Erwin Panofsky (1892–1968)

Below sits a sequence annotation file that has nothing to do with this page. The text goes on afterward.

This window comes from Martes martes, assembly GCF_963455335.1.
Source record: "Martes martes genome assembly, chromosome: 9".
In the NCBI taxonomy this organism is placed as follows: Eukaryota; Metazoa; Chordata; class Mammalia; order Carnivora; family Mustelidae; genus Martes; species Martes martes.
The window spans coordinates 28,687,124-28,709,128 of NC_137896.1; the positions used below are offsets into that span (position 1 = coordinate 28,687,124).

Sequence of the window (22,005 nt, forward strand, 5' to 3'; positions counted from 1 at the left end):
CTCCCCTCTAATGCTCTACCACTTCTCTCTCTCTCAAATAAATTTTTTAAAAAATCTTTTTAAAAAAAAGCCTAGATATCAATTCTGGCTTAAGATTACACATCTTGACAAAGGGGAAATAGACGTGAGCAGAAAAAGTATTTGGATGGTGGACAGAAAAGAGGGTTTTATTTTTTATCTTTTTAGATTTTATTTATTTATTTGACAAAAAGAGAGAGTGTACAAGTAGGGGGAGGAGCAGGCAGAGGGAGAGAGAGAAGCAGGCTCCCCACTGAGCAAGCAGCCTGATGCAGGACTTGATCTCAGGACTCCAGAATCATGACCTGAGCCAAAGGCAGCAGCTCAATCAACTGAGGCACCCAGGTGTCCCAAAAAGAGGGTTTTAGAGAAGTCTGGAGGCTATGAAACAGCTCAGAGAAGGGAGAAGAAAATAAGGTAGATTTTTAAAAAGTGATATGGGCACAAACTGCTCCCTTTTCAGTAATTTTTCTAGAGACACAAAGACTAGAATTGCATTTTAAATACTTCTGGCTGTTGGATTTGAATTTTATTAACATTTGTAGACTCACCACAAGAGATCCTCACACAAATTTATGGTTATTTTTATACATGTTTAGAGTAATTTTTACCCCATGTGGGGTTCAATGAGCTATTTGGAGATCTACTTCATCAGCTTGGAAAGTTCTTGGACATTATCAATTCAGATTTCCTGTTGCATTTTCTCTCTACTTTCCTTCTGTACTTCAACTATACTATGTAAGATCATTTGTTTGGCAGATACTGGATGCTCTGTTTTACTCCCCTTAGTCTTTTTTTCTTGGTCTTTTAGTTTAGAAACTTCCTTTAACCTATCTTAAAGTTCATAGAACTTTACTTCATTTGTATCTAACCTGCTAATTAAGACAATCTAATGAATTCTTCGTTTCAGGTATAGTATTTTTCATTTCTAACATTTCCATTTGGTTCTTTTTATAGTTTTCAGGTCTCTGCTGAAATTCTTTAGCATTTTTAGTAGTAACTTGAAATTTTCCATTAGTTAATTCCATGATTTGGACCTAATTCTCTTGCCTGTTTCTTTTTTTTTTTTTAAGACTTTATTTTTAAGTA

Born in Hanover, Panofsky received his Ph.D. in 1914 from the University of Freiburg. He is recognized as one of the most influential scholars of the twentieth century, not only for his academic studies but for his analysis of the methodologies of iconographic analysis and interpretation, which culminated in Studies in Iconology (1939). Before assuming part-time teaching duties at New York University in 1931, he taught at the Universities of Munich, Berlin, and Hamburg (1926–1933), where he was strongly influenced by Aby Warburg and what was then known as iconographical analysis. After the Nazis came to power, Panofsky left Germany for good and took up teaching in New York. In 1935, at the invitation of his friend Charles Rufus Morey, Panofsky transferred to the newly established Institute for Advanced Study at Princeton University, where he remained until his death in 1968. His writings are characterized by a rare erudition and range. A humanist in the broadest sense, Panofsky wrote on such diverse topics as Gothic scholasticism, Albrecht Dürer, German sculpture, and Suger and the Abbey of St. Denis as well as Mozart, the cinema, and the detective story.